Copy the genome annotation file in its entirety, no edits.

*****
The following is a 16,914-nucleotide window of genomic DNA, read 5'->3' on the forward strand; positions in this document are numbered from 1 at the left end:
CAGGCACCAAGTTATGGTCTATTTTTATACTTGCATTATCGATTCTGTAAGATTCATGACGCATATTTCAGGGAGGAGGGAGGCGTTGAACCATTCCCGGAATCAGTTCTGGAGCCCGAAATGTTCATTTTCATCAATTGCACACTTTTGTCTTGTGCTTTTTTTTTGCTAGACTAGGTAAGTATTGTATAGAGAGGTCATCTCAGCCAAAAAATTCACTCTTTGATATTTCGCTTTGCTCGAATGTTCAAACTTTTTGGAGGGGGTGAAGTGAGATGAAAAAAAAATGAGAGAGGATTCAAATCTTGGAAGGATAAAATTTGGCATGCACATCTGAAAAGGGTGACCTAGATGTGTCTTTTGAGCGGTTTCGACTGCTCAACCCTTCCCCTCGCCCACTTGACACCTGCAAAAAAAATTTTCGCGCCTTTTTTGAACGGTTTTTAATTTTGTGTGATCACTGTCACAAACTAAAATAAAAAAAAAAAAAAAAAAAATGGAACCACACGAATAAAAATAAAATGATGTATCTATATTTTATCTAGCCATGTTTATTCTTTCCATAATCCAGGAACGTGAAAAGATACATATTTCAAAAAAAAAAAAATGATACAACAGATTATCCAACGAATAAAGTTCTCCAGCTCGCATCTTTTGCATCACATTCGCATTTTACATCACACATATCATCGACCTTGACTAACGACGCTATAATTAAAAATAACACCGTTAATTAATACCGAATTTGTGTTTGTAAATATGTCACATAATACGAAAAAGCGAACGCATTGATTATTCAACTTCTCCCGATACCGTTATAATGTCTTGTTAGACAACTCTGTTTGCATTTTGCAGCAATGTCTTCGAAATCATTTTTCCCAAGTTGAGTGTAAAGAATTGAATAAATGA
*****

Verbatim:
The following is a 16,914-nucleotide window of genomic DNA, read 5'->3' on the forward strand; positions in this document are numbered from 1 at the left end:
CAGGCACCAAGTTATGGTCTATTTTTATACTTGCATTATCGATTCTGTAAGATTCATGACGCATATTTCAGGGAGGAGGGAGGCGTTGAACCATTCCCGGAATCAGTTCTGGAGCCCGAAATGTTCATTTTCATCAATTGCACACTTTTGTCTTGTGCTTTTTTTTTGCTAGACTAGGTAAGTATTGTATAGAGAGGTCATCTCAGCCAAAAAATTCACTCTTTGATATTTCGCTTTGCTCGAATGTTCAAACTTTTTGGAGGGGGTGAAGTGAGATGAAAAAAAAATGAGAGAGGATTCAAATCTTGGAAGGATAAAATTTGGCATGCACATCTGAAAAGGGTGACCTAGATGTGTCTTTTGAGCGGTTTCGACTGCTCAACCCTTCCCCTCGCCCACTTGACACCTGCAAAAAAAATTTTCGCGCCTTTTTTGAACGGTTTTTAATTTTGTGTGATCACTGTCACAAACTAAAATAAAAAAAAAAAAAAAAAAAATGGAACCACACGAATAAAAATAAAATGATGTATCTATATTTTATCTAGCCATGTTTATTCTTTCCATAATCCAGGAACGTGAAAAGATACATATTTCAAAAAAAAAAAAATGATACAACAGATTATCCAACGAATAAAGTTCTCCAGCTCGCATCTTTTGCATCACATTCGCATTTTACATCACACATATCATCGACCTTGACTAACGACGCTATAATTAAAAATAACACCGTTAATTAATACCGAATTTGTGTTTGTAAATATGTCACATAATACGAAAAAGCGAACGCATTGATTATTCAACTTCTCCCGATACCGTTATAATGTCTTGTTAGACAACTCTGTTTGCATTTTGCAGCAATGTCTTCGAAATCATTTTTCCCAAGTTGAGTGTAAAGAATTGAATAAATGA